But how do we control the level of journaling? That's quite easy. You can either do this with tune2fs:

tune2fs -o {journal_data|journal_data_writeback|journal_data_ordered} <device>

or in your /etc/fstab

# <fs>                  <mountpoint>    <type>  <opts>                                      <dump/pass>
/dev/my-example-device  /my/mountpoint  ext4    defaults,data={journal|writeback|ordered}   1 1
# ...

That's easy, isn't it? Of course you can only specify one level at once.

Quota

There is yet another cool feature called “Quota”. With quota you can limit the disk space a user or even a group can take. There are two types of quotas: soft quotas and hard quotas. Soft quotas can be exceeded for a specific amount of time (grace period), hard quotas immediately refuse write actions if the file size goes beyond the limit.

Quotas are an easy to understand but very huge topic and therefore I will not cover it in this blog entry. If you're interested in this, just enter it as a search term in Google, you'll find a lot. I first considered writing an article about quota, but since this topic has been discussed so many times on the web, I dropped the idea. I'm sorry for that.

Fragmentation

There is a widely spread myth about Linux file systems and that is that these file systems would not fragment their data. That's not true. That can't be true since a file system without fragmentation would refuse to save big files very soon since there's not enough space on disk. Also Linux file systems fragment their data but they do a better job than FAT and maybe even better than NTFS. The only thing is that there has never been a defrag tool for Ext file systems but these times are over. Ext4 now has a defrag tool called e4defrag but it's still in a very early development state and yet very primitive. It's still not in stable e2fsprogs thus you have to download the sources from Git. With e4defrag you can defrag file systems or individual folders and files. That's very handy when you have a large file which is excessively fragmented.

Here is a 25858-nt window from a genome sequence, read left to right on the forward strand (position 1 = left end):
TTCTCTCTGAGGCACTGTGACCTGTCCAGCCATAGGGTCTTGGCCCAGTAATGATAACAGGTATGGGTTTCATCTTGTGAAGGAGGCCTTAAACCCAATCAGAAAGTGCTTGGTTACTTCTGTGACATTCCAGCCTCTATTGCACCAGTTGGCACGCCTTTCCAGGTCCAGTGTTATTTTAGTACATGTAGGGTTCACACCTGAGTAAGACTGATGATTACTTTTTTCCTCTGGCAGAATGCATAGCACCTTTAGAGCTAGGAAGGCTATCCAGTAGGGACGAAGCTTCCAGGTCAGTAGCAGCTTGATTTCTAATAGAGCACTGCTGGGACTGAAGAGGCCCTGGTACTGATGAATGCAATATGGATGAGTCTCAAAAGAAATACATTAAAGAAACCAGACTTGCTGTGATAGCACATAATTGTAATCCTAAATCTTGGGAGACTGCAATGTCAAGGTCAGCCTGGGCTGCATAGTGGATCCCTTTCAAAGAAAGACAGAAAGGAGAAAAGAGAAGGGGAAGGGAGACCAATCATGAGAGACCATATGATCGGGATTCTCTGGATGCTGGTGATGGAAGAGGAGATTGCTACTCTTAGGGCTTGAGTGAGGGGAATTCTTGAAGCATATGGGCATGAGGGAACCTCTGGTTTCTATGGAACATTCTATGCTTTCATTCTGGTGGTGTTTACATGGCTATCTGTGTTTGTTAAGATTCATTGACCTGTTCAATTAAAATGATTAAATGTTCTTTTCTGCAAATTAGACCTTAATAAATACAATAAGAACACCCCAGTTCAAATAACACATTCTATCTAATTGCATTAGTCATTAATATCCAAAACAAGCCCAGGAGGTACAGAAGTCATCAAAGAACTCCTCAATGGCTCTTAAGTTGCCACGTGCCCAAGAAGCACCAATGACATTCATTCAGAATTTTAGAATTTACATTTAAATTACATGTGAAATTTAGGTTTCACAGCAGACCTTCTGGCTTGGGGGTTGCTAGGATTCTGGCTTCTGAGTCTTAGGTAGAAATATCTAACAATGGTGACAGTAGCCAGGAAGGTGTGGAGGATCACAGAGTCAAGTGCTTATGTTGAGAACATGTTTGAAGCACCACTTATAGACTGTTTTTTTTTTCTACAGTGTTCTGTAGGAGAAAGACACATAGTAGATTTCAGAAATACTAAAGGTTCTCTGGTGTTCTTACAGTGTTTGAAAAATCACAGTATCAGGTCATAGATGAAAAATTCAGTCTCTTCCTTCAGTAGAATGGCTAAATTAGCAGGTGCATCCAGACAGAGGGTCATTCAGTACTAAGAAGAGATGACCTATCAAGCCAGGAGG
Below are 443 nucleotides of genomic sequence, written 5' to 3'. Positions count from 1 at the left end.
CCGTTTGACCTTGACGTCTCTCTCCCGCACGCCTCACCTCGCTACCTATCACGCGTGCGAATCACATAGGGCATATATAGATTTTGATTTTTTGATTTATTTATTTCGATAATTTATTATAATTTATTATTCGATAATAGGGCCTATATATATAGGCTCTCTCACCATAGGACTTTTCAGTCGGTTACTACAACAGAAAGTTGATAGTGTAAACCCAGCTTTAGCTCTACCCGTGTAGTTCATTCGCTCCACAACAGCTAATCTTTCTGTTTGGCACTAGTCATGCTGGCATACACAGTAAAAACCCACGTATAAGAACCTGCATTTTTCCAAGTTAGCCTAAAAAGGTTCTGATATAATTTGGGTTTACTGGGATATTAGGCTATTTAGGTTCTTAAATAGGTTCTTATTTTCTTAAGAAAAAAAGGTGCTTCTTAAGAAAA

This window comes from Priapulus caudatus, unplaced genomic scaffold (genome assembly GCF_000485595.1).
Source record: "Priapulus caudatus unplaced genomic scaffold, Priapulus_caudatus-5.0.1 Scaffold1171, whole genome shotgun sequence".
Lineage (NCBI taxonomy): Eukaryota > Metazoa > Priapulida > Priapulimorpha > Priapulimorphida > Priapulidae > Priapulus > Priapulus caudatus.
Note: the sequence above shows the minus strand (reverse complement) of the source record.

Fragmentation normally shouldn't be a big problem on desktop PCs but sometimes you can come into trouble especially when your disk is very full. You can inspect the grade of fragmentation with e2freefrag. This shows you how the free space on your harddisk is fragmented. Normally it should look like this:

Device: /dev/sdaX
Blocksize: 4096 bytes
Total blocks: 232109104
Free blocks: 193278173 (83.3%)

Min. free extent: 4 KB 
Max. free extent: 2064256 KB
Avg. free extent: 165436 KB

HISTOGRAM OF FREE EXTENT SIZES:
Extent Size Range :  Free extents   Free Blocks  Percent
    4K...    8K-  :           695           695    0.00%
    8K...   16K-  :           420           980    0.00%
   16K...   32K-  :           269          1353    0.00%
   32K...   64K-  :           368          4356    0.00%
   64K...  128K-  :           267          5920    0.00%
  128K...  256K-  :           290         13329    0.01%
  256K...  512K-  :           273         24941    0.01%
  512K... 1024K-  :           278         50256    0.03%
    1M...    2M-  :           344        132398    0.07%
    2M...    4M-  :           296        212563    0.11%
    4M...    8M-  :           244        377036    0.20%
    8M...   16M-  :           225        528833    0.27%
   16M...   32M-  :           100        526000    0.27%
   32M...   64M-  :            76        849109    0.44%
   64M...  128M-  :           101       2517389    1.30%
  128M...  256M-  :            32       1452032    0.75%
  256M...  512M-  :            19       1677300    0.87%
  512M... 1024M-  :            18       3588729    1.86%
    1G...    2G-  :           359     181351170   93.83%

If you have a lot of small spaces but only a few contiguous ones you should think about defragmenting but that should not happen in most cases. If you need to defragment a disk but don't have a defrag tool you can copy the contents to a second harddisk, clean the first one completely and copy your files back at one go. That's very time-consuming but without a defrag tool it's the only efficient way.